Our theme for the month of June is “Top Ten.”
This week marks the one year anniversary of the most bizarre music-related story I’ve ever experienced. In late May of 2019, it was announced on Reddit that somehow an individual had stolen eighteen MiniDiscs that belonged to the English rock band Radiohead. These discs allegedly held about sixteen hours of band rehearsals, demos of unreleased songs and studio versions of unreleased songs all recorded during the time the band was making their 1997 album OK Computer. It was stated that the alleged thief was asking for $150,000 from the band and in return this person would not leak the recordings. Rather than pay $150,000 to buy back what is effectively a twenty-year-old audio sketchbook, the band released the recordings themselves on June 11, 2019 under the name MiniDiscs [Hacked] by making them available for purchase on the site Bandcamp for eighteen days and donating all proceeds to The Extinction Rebellion, a grassroots climate activist group.
This was a great day for Radiohead fans. The band is notorious for their reinvention and labored writing process. Throughout their almost thirty years as a band they have frequently played songs live or released clips on their website that don’t make it onto a studio album for years, or in a few cases decades. When an old rarity does show up on a studio album, it’s usually completely different than the first draft fans got a glimpse of long before its release. OK Computer is also perhaps their most celebrated album. These minidiscs seemed like an unprecedented look into the creative process of an unprecedented band—a rare opportunity to follow along with the writing of one of the most heralded albums of all time and connect dots for the songs left on the cutting room floor that would go onto have new life on later albums, or that remain there still.
As it turns out, sixteen hours of audio a band never intended for release is not always interesting, even to me, a massive Radiohead fan. But don’t worry, I’ve whittled the sixteen hours and eighteen discs down to the top ten discs, which comes to a clean and concise nine-and-one-half hours. These are the top ten discs of Minidiscs [Hacked] by Radiohead:
10. MiniDisc 7
Honestly this one mostly makes the cut because at one point Thom Yorke, the vocalist and principal songwriter for Radiohead, says something like, “that sounds like [David Bowie’s] Station to Station,” after an uncharacteristically funky full-band improvisation. Yorke has the reputation of being an uptight grump at times, but this moment is such a pure expression from a young person having fun making art with his friends.
9. MiniDisc 13
This disc is one of the shorter discs in the collection, coming in at seventeen minutes and fifty-two seconds. It features a lot of Thom Yorke recording with just an acoustic guitar and his voice, likely in hotel rooms or green rooms while on tour. Some of these are early versions of songs that were released, but there are also a few songs that remain unreleased, a couple of which I really like. Whether the band will ever go back and take another look at them is anyone’s guess.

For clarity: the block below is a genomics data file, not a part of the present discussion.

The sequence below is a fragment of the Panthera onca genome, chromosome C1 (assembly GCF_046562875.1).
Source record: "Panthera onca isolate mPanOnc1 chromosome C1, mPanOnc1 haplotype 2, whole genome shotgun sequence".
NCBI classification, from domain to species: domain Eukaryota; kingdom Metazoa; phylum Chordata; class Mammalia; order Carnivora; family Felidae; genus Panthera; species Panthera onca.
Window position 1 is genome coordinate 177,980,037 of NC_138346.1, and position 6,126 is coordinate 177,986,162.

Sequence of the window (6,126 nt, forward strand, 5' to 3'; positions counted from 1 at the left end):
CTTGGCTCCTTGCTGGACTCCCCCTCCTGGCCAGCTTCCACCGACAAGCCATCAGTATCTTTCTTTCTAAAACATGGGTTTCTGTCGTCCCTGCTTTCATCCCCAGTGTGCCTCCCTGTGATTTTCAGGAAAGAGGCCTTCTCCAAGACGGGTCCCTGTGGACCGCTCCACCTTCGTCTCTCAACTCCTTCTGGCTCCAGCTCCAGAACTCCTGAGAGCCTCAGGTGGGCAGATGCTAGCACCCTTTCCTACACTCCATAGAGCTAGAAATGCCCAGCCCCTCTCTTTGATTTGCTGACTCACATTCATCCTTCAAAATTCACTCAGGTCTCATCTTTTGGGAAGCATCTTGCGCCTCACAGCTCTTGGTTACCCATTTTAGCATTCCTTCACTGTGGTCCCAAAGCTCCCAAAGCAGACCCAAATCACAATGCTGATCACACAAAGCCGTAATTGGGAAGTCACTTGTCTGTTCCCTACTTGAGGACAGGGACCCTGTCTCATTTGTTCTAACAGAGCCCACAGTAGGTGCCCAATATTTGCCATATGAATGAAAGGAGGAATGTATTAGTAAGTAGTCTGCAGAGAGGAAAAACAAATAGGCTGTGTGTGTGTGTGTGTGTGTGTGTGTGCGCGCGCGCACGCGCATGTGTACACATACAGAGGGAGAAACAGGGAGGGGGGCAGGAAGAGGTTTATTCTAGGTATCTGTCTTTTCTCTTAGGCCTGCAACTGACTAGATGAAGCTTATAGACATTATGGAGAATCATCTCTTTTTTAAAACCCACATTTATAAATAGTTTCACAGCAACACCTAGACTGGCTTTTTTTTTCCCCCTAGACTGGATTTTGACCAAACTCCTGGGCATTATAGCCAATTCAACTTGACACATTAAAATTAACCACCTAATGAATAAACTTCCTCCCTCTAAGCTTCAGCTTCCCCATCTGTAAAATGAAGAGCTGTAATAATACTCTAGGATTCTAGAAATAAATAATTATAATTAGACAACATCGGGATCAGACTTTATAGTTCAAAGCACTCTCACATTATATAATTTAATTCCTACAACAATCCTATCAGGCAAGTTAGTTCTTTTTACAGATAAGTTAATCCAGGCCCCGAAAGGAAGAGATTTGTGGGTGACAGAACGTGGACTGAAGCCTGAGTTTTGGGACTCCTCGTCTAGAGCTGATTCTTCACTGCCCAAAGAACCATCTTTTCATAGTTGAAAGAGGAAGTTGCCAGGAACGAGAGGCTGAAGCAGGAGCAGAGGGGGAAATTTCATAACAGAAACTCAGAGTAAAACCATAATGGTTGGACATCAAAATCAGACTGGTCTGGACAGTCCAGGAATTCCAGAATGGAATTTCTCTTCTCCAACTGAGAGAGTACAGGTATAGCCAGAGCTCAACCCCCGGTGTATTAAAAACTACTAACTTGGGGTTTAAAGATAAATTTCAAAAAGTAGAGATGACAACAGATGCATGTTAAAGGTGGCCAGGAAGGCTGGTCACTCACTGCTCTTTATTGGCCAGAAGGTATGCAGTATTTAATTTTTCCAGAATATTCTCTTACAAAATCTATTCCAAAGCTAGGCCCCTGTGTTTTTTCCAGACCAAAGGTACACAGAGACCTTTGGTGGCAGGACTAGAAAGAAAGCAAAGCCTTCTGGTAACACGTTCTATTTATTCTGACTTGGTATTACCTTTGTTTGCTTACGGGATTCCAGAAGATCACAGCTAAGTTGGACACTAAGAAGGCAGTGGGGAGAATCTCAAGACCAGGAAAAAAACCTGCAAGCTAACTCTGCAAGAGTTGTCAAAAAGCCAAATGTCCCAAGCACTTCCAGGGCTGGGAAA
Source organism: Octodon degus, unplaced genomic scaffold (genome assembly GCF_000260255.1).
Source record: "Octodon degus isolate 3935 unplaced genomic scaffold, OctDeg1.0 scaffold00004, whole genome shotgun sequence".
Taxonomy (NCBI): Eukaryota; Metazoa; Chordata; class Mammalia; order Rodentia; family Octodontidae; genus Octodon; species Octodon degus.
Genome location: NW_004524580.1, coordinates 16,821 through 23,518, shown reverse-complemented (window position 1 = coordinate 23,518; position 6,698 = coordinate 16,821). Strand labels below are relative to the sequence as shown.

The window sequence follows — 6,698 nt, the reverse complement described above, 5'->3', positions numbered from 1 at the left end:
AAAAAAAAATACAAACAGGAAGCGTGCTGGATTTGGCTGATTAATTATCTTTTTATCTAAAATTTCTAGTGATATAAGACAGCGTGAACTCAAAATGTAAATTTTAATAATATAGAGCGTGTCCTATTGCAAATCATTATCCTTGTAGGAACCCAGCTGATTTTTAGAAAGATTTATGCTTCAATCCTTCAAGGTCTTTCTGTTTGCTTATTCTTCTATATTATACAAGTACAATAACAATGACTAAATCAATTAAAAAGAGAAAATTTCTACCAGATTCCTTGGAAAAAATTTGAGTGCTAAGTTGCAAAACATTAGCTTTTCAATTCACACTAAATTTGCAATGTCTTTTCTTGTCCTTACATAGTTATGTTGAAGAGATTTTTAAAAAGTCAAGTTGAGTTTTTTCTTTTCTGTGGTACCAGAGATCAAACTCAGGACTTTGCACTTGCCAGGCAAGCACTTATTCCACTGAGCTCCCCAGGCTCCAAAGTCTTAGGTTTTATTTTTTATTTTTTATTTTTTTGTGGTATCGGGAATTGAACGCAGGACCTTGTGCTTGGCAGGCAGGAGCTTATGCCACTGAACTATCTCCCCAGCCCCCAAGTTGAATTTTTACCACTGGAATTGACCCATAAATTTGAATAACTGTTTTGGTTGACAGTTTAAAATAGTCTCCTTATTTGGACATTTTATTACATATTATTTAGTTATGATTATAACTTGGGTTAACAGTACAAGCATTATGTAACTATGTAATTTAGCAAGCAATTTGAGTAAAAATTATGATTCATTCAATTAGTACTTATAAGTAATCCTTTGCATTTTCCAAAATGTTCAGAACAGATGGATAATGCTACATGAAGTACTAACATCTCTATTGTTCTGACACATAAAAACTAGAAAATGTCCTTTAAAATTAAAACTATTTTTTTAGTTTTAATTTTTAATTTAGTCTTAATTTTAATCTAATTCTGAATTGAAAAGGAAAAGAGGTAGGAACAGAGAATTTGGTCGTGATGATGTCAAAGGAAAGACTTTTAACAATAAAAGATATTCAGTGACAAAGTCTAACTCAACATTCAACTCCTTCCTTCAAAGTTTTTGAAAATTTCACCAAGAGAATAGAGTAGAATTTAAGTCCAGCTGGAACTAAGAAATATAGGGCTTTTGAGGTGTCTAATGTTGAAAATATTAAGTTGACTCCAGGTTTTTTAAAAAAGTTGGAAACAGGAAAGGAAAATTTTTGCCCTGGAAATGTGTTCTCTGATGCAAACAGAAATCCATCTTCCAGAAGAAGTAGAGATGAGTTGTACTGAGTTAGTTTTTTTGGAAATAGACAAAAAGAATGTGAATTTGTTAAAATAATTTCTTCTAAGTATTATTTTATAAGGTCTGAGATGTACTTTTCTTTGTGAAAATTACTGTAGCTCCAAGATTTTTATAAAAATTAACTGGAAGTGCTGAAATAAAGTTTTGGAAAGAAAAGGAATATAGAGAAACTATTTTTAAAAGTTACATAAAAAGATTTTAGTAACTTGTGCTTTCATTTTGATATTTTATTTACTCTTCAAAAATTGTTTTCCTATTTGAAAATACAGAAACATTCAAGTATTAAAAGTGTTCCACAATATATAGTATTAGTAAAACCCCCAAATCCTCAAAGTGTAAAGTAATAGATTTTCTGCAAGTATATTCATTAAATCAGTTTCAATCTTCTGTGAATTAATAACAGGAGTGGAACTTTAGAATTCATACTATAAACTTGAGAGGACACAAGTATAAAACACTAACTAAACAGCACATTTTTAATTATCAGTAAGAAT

8. MiniDisc 14
With a runtime of seventy-two minutes, this is one of the longer discs in the collection. In addition to a lot of early live recordings of songs from OK Computer, this disc is notable for having the most full-band versions of songs that nobody had heard until this release. These full-band demos sound more like The Bends, the album that preceded OK Computer, and perhaps provide insight into the band’s transition from the brit-pop influences on the The Bends to the singular blend of prog-rock, jazz and electronic music that would ultimately define OK Computer.
7. MiniDisc 2
This disk has most of my favorite sketches of unreleased songs with just Thom and his guitar. I particularly like a song called “Risk of Suffocation” that sounds like it could have become a great full-band song with quiet verses and loud choruses, which is not a dynamic Radiohead does very often. This disc also has a couple full band versions of “Motion Picture Soundtrack,” a song that was not officially released until Kid A, the band’s follow-up to OK Computer. The Kid A version is much more ambient than the spacey lounge-jazz found here, but I have yet to hear a version of “Motion Picture Soundtrack” that I don’t like.
6. MiniDisc 3
Speaking of Kid A, this MiniDisc challenges the narrative around that album a little bit. The story goes that after the OK Computer, the band became disillusioned with the narrow way rock music was talked about, written about and consumed in the late 1990s alternative-rock era, so they attempted to unlearn everything they knew about making music in order to make art that still interested them. They leaned more into rhythm and texture and relied less on guitar than past records, but MiniDisc 3 shows that they had an interest in using synthesizers and drum machines even before OK Computer. While they would certainly get much better at using these tools on Kid A, this disc shows that the band was capable of working outside their comfort zone even before they felt like they needed to.
This disk also has a full band version of a song that was called “Big Ideas” at the time but would later be released as “Nude” on the 2007 album In Rainbows. This is one of the more famous examples of Radiohead sitting on a song for multiple albums before making slight tweaks to turn it into a masterpiece.
5. MiniDisc 15